When your blood sugar (glucose) drops below a specific level, it could be detrimental to your health. The medical name for this common condition is hypoglycemia. There are lots of reasons why blood sugar may fall in the danger zone; many of which are associated with drugs that used to treat diabetes. Although these medications are essential to maintain glucose levels within a healthy variety, they may raise the risk of depression in some patients.
To understand why people with diabetes are more prone to hypoglycemia and thusly to depression, it’s necessary to talk about insulin resistance syndrome – one of the most frequent ailments in the Western world. Generally caused by an steady diet of sugary foods, the disease occurs when cells which would ordinarily take sugar from the blood become immune to the action of insulin. Because of this, the hormone may no longer lower blood sugar to healthy levels, which induces hyperglycemia, a potentially fatal illness.
So as to restore equilibrium to their blood, people who have insulin resistance diabetes or syndrome must take drugs that mimic the effects of insulin. But taking these medications is far from a precise science. Because they’re injected rather released as required by the body, it’s often quite easy to take more artificial insulin than necessary, which might lead to glucose levels to fall to the unhealthy, hypoglycemic variety.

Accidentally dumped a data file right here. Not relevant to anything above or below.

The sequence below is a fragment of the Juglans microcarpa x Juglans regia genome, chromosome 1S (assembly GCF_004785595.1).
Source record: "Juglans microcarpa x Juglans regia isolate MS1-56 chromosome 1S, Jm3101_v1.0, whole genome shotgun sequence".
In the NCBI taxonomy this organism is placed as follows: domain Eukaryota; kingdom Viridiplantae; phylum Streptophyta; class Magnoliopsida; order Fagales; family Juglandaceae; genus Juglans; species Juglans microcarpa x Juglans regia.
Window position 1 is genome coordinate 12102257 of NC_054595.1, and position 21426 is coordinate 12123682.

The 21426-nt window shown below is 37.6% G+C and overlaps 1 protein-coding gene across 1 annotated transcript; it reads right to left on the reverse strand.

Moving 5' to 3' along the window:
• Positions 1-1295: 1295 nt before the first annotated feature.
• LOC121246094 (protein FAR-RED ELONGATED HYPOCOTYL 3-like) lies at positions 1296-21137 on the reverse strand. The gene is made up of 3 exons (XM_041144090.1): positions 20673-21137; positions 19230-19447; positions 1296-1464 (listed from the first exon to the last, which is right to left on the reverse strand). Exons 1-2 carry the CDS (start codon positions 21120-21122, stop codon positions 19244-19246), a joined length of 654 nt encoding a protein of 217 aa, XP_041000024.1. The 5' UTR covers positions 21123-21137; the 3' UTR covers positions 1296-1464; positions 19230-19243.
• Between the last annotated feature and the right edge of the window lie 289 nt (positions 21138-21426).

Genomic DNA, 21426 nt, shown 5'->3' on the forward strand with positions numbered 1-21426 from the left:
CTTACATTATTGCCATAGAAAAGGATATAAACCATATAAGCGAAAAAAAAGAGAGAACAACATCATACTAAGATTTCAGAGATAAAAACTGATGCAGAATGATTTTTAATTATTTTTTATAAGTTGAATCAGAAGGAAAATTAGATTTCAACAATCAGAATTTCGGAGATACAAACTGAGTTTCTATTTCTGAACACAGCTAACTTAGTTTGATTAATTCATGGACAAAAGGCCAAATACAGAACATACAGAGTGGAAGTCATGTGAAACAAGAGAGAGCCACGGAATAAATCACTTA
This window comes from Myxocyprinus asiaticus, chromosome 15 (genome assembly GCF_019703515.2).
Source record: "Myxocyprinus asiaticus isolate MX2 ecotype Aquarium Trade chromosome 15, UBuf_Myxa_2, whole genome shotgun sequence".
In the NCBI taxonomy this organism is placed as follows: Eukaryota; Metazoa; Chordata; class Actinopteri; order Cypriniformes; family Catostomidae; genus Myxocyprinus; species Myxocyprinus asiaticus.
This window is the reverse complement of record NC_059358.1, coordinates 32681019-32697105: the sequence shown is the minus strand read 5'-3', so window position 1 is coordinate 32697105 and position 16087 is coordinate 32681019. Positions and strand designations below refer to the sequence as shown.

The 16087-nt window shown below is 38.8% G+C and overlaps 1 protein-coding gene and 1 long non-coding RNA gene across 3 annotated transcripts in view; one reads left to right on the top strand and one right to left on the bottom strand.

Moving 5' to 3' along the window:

But how do fluctuations in blood glucose affect your mood and frame of mind? If we begin with the simple, indisputable truth that all biochemical reactions are driven by energy, it’s easy to understand why the brain responds the way it does when sugar (the sugar our body’s use as energy) drops below acceptable levels. Here’s how it works. Threatened with energy starvation, the mind prepares the body for deprivation by sending messages to the adrenal glands to release strong stress hormones like cortisol and adrenaline.
These stress hormones help convert stored sugar molecules (glycogen) into sugar to provide the mind the energy it needs to complete essential operations. However, this emergency action has a price. Scientists have known for many years that stress hormones put off a chemical chain reaction in the mind. Specifically, the potent cortisol has a suppressive effect on dopamine and serotonin, two neurotransmitters that help fight stress by generating feelings of satisfaction and wellbeing. It’s not surprising then that many antidepressants help stimulate the production of the neurotransmitters in patients with deficiencies. It’s also not surprising that elevated cortisol levels are common in people who suffer from episodic and clinical depression.